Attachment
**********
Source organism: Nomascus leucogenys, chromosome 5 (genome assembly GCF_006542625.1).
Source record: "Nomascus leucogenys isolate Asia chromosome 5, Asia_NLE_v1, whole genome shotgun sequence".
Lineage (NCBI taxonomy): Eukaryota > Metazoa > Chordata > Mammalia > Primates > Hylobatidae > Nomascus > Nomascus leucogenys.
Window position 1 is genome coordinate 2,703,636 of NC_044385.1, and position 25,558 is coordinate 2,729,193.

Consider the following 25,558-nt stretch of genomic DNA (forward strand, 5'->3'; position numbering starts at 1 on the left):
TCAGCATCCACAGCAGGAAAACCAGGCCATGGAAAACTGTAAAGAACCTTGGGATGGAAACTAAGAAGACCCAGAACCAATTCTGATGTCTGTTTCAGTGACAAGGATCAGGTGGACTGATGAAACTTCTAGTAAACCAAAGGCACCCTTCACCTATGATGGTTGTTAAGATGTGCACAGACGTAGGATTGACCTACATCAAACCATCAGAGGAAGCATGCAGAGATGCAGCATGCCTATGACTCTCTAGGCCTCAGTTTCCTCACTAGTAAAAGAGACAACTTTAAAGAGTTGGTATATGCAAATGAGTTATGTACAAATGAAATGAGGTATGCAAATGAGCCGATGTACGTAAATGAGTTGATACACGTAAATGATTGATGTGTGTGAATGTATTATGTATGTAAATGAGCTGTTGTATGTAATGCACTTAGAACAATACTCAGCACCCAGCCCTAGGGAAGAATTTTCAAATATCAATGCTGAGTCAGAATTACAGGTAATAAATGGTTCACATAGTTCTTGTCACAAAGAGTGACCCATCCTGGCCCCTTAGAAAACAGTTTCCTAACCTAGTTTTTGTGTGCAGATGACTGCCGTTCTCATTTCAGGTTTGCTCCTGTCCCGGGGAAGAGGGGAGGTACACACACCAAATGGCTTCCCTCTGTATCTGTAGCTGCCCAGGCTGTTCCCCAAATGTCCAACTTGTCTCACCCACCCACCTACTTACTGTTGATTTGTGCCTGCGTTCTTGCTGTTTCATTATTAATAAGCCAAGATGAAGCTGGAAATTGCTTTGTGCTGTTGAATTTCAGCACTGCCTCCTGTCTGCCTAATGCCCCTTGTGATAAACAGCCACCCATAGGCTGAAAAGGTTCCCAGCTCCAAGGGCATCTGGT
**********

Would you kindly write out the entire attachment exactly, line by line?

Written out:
Source organism: Nomascus leucogenys, chromosome 5 (genome assembly GCF_006542625.1).
Source record: "Nomascus leucogenys isolate Asia chromosome 5, Asia_NLE_v1, whole genome shotgun sequence".
Lineage (NCBI taxonomy): Eukaryota > Metazoa > Chordata > Mammalia > Primates > Hylobatidae > Nomascus > Nomascus leucogenys.
Window position 1 is genome coordinate 2,703,636 of NC_044385.1, and position 25,558 is coordinate 2,729,193.

Consider the following 25,558-nt stretch of genomic DNA (forward strand, 5'->3'; position numbering starts at 1 on the left):
TCAGCATCCACAGCAGGAAAACCAGGCCATGGAAAACTGTAAAGAACCTTGGGATGGAAACTAAGAAGACCCAGAACCAATTCTGATGTCTGTTTCAGTGACAAGGATCAGGTGGACTGATGAAACTTCTAGTAAACCAAAGGCACCCTTCACCTATGATGGTTGTTAAGATGTGCACAGACGTAGGATTGACCTACATCAAACCATCAGAGGAAGCATGCAGAGATGCAGCATGCCTATGACTCTCTAGGCCTCAGTTTCCTCACTAGTAAAAGAGACAACTTTAAAGAGTTGGTATATGCAAATGAGTTATGTACAAATGAAATGAGGTATGCAAATGAGCCGATGTACGTAAATGAGTTGATACACGTAAATGATTGATGTGTGTGAATGTATTATGTATGTAAATGAGCTGTTGTATGTAATGCACTTAGAACAATACTCAGCACCCAGCCCTAGGGAAGAATTTTCAAATATCAATGCTGAGTCAGAATTACAGGTAATAAATGGTTCACATAGTTCTTGTCACAAAGAGTGACCCATCCTGGCCCCTTAGAAAACAGTTTCCTAACCTAGTTTTTGTGTGCAGATGACTGCCGTTCTCATTTCAGGTTTGCTCCTGTCCCGGGGAAGAGGGGAGGTACACACACCAAATGGCTTCCCTCTGTATCTGTAGCTGCCCAGGCTGTTCCCCAAATGTCCAACTTGTCTCACCCACCCACCTACTTACTGTTGATTTGTGCCTGCGTTCTTGCTGTTTCATTATTAATAAGCCAAGATGAAGCTGGAAATTGCTTTGTGCTGTTGAATTTCAGCACTGCCTCCTGTCTGCCTAATGCCCCTTGTGATAAACAGCCACCCATAGGCTGAAAAGGTTCCCAGCTCCAAGGGCATCTGGT